22 November 2015

My Haunted Computer


Note: There was a demonstration on campus this week in response to racist comments, but since this has already been well covered by my fellow bloggers I’m going to leave it to them and continue blogging about everyday life here.

As October wore on, I noticed that my computer was slowly beginning to act stranger and stranger.  Ghost task engines would mysteriously appear with their contents cloaked in black and vanish almost as suddenly; hardware checks started to fail and return an error the likes of which could not be found in the Dell support database; on one occasion I watched my computer cut its own power while I was 3 feet away.  Then, on the 31st of October, I decided to call tech support. After a mere 40 minutes listening to exactly 1 minute of hold music running on a constant loop, I reached a live human being and, after explaining my situation, I was asked to turn my computer off and on again.  Yes, that is standard advice, but in this case necessary in order to reach the system diagnostics.

Within a few seconds of starting the scan, my computer set off a startlingly loud, repetitive beeping noise to inform me that something was quite wrong.  My hard drive had 8 bad sectors and was slowly failing.  I have only had this computer since May so it was still under warranty and a new hard drive was shipped directly to … my home address in Tennessee.  After getting that cleared up and another 5 business days for the shipping, my hard drive arrived just before the College Outdoors trip I had paid for (Mushroom hunting, blogged about here).  
Required Items: computer, new hard drive, screwdriver,
and reading for class because this is going to take a bit.

DBAN
Last Wednesday evening I finally had a chance to take my computer apart.  That took hours.  The actual hardware replacement with screwdrivers and trying not to mess up anything critical took only a handful of minutes, but before you ship your hard drive off somewhere you want to make sure your data is off it.  Since the old hard drive had to be shipped back to Dell so that they could decide whether or not it’s my fault it broke, I couldn’t go with the standard method of playing Thor with a mighty hammer.  Instead, I had to wipe the drive using tamer means such as filling every inch of my hard drive with zeros.  Luckily there are programs that do so for you (DBAN, AKA Darik’s Boot and Nuke), but there is so much room on modern hard drives that even the short wipe takes 3 hours.  Once that is finished the hardware swap seemed super simple.  All it took was a new hard drive, a screwdriver, and just couple minutes.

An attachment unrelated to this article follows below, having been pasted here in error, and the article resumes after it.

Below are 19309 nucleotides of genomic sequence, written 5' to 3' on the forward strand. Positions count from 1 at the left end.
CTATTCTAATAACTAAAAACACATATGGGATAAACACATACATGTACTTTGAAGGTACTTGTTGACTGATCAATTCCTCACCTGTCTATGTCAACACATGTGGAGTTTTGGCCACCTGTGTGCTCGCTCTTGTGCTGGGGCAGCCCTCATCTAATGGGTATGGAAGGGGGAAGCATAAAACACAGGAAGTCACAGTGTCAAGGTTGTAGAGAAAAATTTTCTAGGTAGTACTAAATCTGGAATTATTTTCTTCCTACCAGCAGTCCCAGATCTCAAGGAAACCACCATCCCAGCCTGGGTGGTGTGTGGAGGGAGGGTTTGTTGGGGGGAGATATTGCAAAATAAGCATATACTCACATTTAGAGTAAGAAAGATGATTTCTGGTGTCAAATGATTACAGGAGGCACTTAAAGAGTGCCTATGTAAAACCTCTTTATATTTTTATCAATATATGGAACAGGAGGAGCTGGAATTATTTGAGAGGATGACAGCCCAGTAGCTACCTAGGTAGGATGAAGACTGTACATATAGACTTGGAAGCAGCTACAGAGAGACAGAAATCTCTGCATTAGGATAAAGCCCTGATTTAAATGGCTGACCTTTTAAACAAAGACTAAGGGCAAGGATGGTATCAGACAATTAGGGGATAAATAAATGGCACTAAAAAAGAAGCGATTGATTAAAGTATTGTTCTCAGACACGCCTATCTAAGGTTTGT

Out with the old (left) and in with the new (right)
I am quite thrilled to no longer be haunted by the ghost of impending hard drive failure.

L&C Everyday Life: The IT Service Desk

After today’s main post, did you really expect a different topic?

Having technology troubles?  The IT Service Desk is located in the bottom of Watzek (L&C’s Library).  Email them, call them, visit them, odds are they’ll either be able to help you with your problem or they will be able to send you to someone that can.  I spent hours down there this last week and watched them deal with things ranging from broken monitors, to equipment checkout, to getting rid of a pesky French keyboard on someone’s phone.

Everyone’s problem will vary, so I can’t cover it all here; but basically, go see them if you have a problem.


Questions?  Feel free to email me at ameliaberle@lclark.edu